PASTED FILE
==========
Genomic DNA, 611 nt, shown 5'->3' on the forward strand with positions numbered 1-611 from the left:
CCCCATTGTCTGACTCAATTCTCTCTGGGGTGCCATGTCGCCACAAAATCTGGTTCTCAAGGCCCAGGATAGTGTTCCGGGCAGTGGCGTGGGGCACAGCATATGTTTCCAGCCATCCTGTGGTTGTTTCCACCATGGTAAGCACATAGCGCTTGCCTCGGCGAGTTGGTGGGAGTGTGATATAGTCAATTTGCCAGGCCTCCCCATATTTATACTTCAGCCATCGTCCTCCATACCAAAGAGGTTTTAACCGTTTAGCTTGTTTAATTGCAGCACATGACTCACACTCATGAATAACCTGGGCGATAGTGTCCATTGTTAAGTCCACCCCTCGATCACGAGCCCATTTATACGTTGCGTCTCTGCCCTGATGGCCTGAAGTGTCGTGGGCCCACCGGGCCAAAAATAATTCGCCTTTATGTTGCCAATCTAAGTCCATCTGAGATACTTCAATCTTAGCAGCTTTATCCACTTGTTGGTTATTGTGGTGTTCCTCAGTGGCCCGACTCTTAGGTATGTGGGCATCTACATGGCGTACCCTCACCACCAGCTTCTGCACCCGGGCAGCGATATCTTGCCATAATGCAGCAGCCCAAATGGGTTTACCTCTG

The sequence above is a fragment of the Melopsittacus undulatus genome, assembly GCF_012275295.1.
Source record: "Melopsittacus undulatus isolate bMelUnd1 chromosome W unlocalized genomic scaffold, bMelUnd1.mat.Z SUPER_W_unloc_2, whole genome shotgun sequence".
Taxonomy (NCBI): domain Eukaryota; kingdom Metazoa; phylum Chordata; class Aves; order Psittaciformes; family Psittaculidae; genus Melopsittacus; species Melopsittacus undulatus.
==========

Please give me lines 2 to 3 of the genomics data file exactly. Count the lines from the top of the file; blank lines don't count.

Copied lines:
CCCCATTGTCTGACTCAATTCTCTCTGGGGTGCCATGTCGCCACAAAATCTGGTTCTCAAGGCCCAGGATAGTGTTCCGGGCAGTGGCGTGGGGCACAGCATATGTTTCCAGCCATCCTGTGGTTGTTTCCACCATGGTAAGCACATAGCGCTTGCCTCGGCGAGTTGGTGGGAGTGTGATATAGTCAATTTGCCAGGCCTCCCCATATTTATACTTCAGCCATCGTCCTCCATACCAAAGAGGTTTTAACCGTTTAGCTTGTTTAATTGCAGCACATGACTCACACTCATGAATAACCTGGGCGATAGTGTCCATTGTTAAGTCCACCCCTCGATCACGAGCCCATTTATACGTTGCGTCTCTGCCCTGATGGCCTGAAGTGTCGTGGGCCCACCGGGCCAAAAATAATTCGCCTTTATGTTGCCAATCTAAGTCCATCTGAGATACTTCAATCTTAGCAGCTTTATCCACTTGTTGGTTATTGTGGTGTTCCTCAGTGGCCCGACTCTTAGGTATGTGGGCATCTACATGGCGTACCCTCACCACCAGCTTCTGCACCCGGGCAGCGATATCTTGCCATAATGCAGCAGCCCAAATGGGTTTACCTCTG

The sequence above is a fragment of the Melopsittacus undulatus genome, assembly GCF_012275295.1.